Audiologists are important partners in teaching people with hearing loss the skills they need to help them in their journey.
Self-advocacy is the key to living a successful life with hearing loss, but many people with hearing loss are shy to let others know about their hearing difficulties, let alone ask for the accommodations they need to hear their best. While family and friends provide primary support for people with hearing loss, audiologists are important partners in helping people with hearing loss build the courage and skills they need to request accommodations and other assistance when needed.
Here is how you can help.
Share a variety of hearing loss solutions
Make sure you are educated about the variety of things people with hearing loss can do to hear their best. This includes hearing aids and cochlear implants, of course, but assistive listening technologies can also be a big help. Remote microphones like the Roger™ pen can be a lifesaver in a crowded restaurant or at a lecture, while speech-to-text apps work well in group meetings and interviews. Providing your patients with a variety of tools they can use in different environments will help improve their satisfaction and quality of life.
Promote hearing loss accommodations
For many people, hearing loss is a first touch point with disability, so they may not be aware of the many accommodations that are available for the asking. Teach your patients about open captioned performances at the theater, using caption readers at the movies and the increasing prevalence of hearing loops. Show them how to search museum and other venue websites for accessibility information and how to request accommodations before visiting. The more these types of features are asked for and used, the more likely their availability will spread.
Recommend peer support
Recommend that your patients meet other people with hearing loss. My hearing loss peers are a constant source of new tips and tricks for navigating the many facets of life with hearing aids. Once I realized how effectively others were living with their own hearing issues, I felt emboldened to tackle mine. Before I met other people with hearing loss, I felt alone in my struggles. Meeting other people with hearing loss helped me build my confidence and taught me how to ask for the help that I needed. I am proud to be part of this empowered community.
Teach self-advocacy and its benefits
Self-advocacy is a skill that can be taught. It takes courage to identify yourself as a person with hearing loss and to request help when you need it, especially if you are still weighed down by stigma. I practiced on strangers at first — a seatmate on a plane or bus or a cashier at a store I did not frequent — before I found the right words to use. Provide your patients with a starter script like, “I have trouble hearing, can you please repeat that more slowly,” or “I wear hearing aids, can I please have a table in a quiet corner.” Let them practice with you or with your staff to build their confidence. Since hearing loss is an invisible disability, self-identification is an important part of advocating for the assistance they need.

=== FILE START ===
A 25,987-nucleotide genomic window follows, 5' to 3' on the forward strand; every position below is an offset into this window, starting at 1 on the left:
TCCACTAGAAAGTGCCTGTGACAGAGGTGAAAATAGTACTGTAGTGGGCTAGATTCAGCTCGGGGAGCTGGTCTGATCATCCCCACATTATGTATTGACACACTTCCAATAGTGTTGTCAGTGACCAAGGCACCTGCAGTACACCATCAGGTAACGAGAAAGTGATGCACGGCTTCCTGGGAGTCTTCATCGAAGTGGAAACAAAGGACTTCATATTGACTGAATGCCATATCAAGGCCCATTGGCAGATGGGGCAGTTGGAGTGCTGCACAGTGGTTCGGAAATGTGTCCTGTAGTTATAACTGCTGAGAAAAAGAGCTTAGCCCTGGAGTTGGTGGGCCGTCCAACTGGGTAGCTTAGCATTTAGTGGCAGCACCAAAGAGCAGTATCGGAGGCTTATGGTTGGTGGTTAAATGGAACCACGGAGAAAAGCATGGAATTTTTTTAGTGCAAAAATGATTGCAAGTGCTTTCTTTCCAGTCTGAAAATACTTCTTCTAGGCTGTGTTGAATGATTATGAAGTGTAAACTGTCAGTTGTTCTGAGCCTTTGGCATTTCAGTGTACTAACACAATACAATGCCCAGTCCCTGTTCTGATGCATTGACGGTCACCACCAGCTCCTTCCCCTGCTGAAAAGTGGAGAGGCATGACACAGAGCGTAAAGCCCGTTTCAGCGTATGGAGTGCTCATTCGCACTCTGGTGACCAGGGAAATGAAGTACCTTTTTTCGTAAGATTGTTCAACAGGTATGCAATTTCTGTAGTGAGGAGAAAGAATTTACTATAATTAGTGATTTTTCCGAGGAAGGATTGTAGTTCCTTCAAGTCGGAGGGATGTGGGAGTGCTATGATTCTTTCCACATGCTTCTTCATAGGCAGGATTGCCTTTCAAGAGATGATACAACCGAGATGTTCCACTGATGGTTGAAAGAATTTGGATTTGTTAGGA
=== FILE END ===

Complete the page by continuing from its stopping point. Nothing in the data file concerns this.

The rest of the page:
Include the family in appointments
When a loved one has hearing loss, everyone around them is impacted. Including family in your appointments will help you get a better sense of what communication challenges are most pressing, and what tactics your patient is already using to offset them. Family support can help inspire your patients to self-identify, ask for the assistance they need, and experiment with different assistive listening devices. Counsel them together to save time and to boost effectiveness and follow-through.
Prescribe communication best practices
While hearing aids and other technologies are critical tools for your patients, simple communication best practices can also have a great impact on communication success. Tricks like getting the person’s attention before speaking or making sure you are facing the person with hearing loss when talking to them may seem obvious to you, but they are not to the uninitiated. Teach communication best practices tips for both the communication partner and for the person with hearing loss and encourage your patients to share these tips with all communication partners.
Living with hearing loss can be challenging, but with technology, creativity and self-advocacy, your patients can lead lives full of purpose, fulfillment and success. Audiologists are important partners for teaching patients the skills they will need to help them on this journey.
We recommend another insightful article by Shari Eberts, titled Proper hearing loss language may drive better outcomes.
Shari Eberts is a hearing health advocate, writer, and avid Bikram yogi. She is the founder of Living With Hearing Loss, a blog and online community for people living with hearing loss and tinnitus. She also serves on the Board of Hearing Loss Association of America. Shari has an adult-onset genetic hearing loss and hopes that by sharing her story she will help others to live more peacefully with their own hearing issues. Connect with Shari: Blog, Facebook, LinkedIn, Twitter.